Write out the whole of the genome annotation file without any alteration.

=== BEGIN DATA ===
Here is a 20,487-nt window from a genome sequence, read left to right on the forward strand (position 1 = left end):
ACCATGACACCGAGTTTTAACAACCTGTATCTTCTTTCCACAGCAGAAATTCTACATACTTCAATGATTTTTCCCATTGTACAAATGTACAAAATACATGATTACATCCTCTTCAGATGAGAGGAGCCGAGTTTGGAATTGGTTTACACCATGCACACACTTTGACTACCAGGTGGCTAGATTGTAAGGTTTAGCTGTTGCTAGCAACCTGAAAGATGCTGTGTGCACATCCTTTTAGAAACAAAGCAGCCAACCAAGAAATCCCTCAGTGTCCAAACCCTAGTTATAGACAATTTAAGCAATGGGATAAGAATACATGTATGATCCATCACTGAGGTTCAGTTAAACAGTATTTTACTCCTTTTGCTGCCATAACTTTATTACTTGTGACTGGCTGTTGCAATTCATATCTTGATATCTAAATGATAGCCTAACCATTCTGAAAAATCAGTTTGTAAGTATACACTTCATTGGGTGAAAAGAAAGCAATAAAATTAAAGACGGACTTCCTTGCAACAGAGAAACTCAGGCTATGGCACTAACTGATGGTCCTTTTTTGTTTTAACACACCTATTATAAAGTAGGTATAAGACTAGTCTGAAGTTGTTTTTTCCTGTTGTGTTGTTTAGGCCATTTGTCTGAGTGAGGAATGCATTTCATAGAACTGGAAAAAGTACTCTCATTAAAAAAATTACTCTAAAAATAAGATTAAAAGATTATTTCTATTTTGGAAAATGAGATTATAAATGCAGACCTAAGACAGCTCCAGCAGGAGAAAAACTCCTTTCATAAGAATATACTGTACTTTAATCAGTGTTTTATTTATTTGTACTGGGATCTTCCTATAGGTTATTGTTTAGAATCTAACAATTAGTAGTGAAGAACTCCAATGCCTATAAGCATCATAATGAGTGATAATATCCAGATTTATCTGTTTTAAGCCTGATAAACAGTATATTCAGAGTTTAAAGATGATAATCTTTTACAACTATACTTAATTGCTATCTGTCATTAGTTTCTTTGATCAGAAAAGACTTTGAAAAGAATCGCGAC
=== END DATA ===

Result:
Here is a 20,487-nt window from a genome sequence, read left to right on the forward strand (position 1 = left end):
ACCATGACACCGAGTTTTAACAACCTGTATCTTCTTTCCACAGCAGAAATTCTACATACTTCAATGATTTTTCCCATTGTACAAATGTACAAAATACATGATTACATCCTCTTCAGATGAGAGGAGCCGAGTTTGGAATTGGTTTACACCATGCACACACTTTGACTACCAGGTGGCTAGATTGTAAGGTTTAGCTGTTGCTAGCAACCTGAAAGATGCTGTGTGCACATCCTTTTAGAAACAAAGCAGCCAACCAAGAAATCCCTCAGTGTCCAAACCCTAGTTATAGACAATTTAAGCAATGGGATAAGAATACATGTATGATCCATCACTGAGGTTCAGTTAAACAGTATTTTACTCCTTTTGCTGCCATAACTTTATTACTTGTGACTGGCTGTTGCAATTCATATCTTGATATCTAAATGATAGCCTAACCATTCTGAAAAATCAGTTTGTAAGTATACACTTCATTGGGTGAAAAGAAAGCAATAAAATTAAAGACGGACTTCCTTGCAACAGAGAAACTCAGGCTATGGCACTAACTGATGGTCCTTTTTTGTTTTAACACACCTATTATAAAGTAGGTATAAGACTAGTCTGAAGTTGTTTTTTCCTGTTGTGTTGTTTAGGCCATTTGTCTGAGTGAGGAATGCATTTCATAGAACTGGAAAAAGTACTCTCATTAAAAAAATTACTCTAAAAATAAGATTAAAAGATTATTTCTATTTTGGAAAATGAGATTATAAATGCAGACCTAAGACAGCTCCAGCAGGAGAAAAACTCCTTTCATAAGAATATACTGTACTTTAATCAGTGTTTTATTTATTTGTACTGGGATCTTCCTATAGGTTATTGTTTAGAATCTAACAATTAGTAGTGAAGAACTCCAATGCCTATAAGCATCATAATGAGTGATAATATCCAGATTTATCTGTTTTAAGCCTGATAAACAGTATATTCAGAGTTTAAAGATGATAATCTTTTACAACTATACTTAATTGCTATCTGTCATTAGTTTCTTTGATCAGAAAAGACTTTGAAAAGAATCGCGAC